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Pulled over for drunk driving, now what?

Routine traffic stops can be difficult for drivers to experience. There are times when a driver may know what the stop is about, and other times when he or she honestly has no idea why the police officer initiated the stop. For those in South Carolina and elsewhere who have been pulled over for alleged drunk driving, they may not feel there is much they can do in the moment to protect themselves. This, however, is actually far from the truth.

When a person is driving while impaired, in any way, it is often obvious by his or her actions. However, because of so many different variables, police officers are generally required to perform field sobriety and breath testing on those whom they suspect to be intoxicated. Unfortunately, there are a number of missteps that may be taken along the way that can result in a driver being falsely accused and facing DUI charges.

Despite one's best efforts, police may find probable cause to initiate a traffic stop. This may be due to some sort of moving violation or vehicle defect -- among others. Once the stop has occurred, an officer then may choose to perform DUI testing, but there must be some sort of factual basis for this decision. Drivers can help themselves in this type of situation by being courteous to officers, but this does not mean that they have to be 100 percent compliant. It is okay to refuse DUI testing -- however, there are consequences if this is done -- and it is okay to refuse to answer questions about whether one has been drinking.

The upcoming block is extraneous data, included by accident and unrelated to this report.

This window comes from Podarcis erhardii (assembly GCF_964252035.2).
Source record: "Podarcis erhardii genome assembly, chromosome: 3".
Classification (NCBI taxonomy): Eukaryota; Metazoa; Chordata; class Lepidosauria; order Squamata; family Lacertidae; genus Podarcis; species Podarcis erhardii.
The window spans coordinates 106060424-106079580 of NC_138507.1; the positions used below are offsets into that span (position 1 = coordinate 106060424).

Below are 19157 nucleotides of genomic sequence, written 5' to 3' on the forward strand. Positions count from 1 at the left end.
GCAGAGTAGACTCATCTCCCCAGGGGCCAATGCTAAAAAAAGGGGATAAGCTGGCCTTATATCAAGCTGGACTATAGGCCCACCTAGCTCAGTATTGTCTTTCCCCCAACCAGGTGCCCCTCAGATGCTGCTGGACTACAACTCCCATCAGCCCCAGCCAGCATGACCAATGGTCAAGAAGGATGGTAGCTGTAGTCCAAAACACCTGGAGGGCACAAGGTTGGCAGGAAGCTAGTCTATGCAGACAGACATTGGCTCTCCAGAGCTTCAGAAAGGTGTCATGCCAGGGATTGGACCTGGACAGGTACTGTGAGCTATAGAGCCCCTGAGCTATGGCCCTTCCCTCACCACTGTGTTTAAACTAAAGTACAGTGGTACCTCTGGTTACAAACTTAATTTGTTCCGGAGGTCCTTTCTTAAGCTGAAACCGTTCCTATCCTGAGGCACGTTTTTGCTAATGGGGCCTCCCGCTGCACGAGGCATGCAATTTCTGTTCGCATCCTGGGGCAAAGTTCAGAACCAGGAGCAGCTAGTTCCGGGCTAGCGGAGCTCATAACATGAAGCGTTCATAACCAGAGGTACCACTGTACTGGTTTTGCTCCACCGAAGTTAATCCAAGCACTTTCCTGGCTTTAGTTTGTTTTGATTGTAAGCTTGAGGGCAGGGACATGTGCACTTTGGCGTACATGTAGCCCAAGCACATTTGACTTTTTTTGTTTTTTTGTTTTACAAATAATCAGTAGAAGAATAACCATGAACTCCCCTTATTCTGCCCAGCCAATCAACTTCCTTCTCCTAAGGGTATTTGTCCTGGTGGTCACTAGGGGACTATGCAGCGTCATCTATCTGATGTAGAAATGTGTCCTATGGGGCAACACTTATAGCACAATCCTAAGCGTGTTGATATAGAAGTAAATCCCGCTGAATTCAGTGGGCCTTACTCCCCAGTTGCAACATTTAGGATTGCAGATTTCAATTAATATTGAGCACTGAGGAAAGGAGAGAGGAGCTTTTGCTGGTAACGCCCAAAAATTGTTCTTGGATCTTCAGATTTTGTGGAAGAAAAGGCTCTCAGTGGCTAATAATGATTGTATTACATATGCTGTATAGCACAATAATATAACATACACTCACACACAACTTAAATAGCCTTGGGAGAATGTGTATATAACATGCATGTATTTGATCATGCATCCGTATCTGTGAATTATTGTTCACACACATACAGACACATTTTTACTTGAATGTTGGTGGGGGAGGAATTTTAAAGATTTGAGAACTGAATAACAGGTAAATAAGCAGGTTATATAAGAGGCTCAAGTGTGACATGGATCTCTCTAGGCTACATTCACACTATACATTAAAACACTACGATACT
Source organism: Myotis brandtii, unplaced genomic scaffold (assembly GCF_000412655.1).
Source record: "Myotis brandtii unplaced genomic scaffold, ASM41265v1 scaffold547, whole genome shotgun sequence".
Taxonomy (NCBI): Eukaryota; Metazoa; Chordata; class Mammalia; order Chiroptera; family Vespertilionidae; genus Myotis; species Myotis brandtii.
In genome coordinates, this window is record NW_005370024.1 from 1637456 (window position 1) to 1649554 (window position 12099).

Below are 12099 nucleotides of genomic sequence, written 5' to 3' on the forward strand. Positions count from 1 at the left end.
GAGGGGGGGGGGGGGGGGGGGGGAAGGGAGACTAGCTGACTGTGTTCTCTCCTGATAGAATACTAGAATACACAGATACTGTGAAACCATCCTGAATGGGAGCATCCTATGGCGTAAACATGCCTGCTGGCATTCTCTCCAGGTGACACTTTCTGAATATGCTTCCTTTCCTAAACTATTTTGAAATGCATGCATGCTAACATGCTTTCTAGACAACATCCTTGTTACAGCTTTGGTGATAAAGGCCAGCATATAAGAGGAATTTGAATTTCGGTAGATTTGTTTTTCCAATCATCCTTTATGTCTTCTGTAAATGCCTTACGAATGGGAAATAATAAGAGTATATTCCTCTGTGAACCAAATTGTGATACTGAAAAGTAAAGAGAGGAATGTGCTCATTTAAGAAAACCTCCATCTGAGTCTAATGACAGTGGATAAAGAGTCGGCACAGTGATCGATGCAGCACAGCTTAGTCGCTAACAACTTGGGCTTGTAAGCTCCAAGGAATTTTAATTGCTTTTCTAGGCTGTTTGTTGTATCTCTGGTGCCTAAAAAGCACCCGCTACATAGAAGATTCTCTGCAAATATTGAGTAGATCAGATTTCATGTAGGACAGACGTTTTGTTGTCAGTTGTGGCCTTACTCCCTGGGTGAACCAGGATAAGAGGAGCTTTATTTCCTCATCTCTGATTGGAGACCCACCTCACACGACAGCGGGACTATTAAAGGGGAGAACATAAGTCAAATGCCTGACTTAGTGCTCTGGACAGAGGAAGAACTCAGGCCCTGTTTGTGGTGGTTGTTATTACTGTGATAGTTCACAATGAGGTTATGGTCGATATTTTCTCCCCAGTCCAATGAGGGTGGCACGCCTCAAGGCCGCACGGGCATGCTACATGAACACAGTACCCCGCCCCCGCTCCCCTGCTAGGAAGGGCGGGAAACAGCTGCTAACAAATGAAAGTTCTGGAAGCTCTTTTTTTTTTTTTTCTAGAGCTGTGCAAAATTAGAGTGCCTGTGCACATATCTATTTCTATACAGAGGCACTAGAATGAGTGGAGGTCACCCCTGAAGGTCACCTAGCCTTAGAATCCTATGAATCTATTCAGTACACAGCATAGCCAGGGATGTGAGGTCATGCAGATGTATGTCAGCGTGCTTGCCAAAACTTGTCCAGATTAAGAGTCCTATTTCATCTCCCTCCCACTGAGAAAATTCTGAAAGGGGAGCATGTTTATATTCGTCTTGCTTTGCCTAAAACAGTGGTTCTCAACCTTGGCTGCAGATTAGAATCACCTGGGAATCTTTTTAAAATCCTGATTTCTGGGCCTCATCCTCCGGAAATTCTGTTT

Understandably, those residing in South Carolina may feel that failing to comply with officers' demands or refusing to answer any questions may have extremely negative side effects. Depending on the circumstances, being non-compliant may create a few issues, but being compliant can do just the same. Those who are, ultimately, accused of drunk driving can fight any criminal charges filed against them. In the process of doing so, it will be imperative to review and question every aspect of the traffic stop that led to one's arrest. By taking this action, it may be possible to find errors in procedure which could then lead to a case dismissal or a reduction in charges.

Source: motorists.org, "How To Protect Your Rights During A DUI Traffic Stop", Accessed on Oct. 18, 2015

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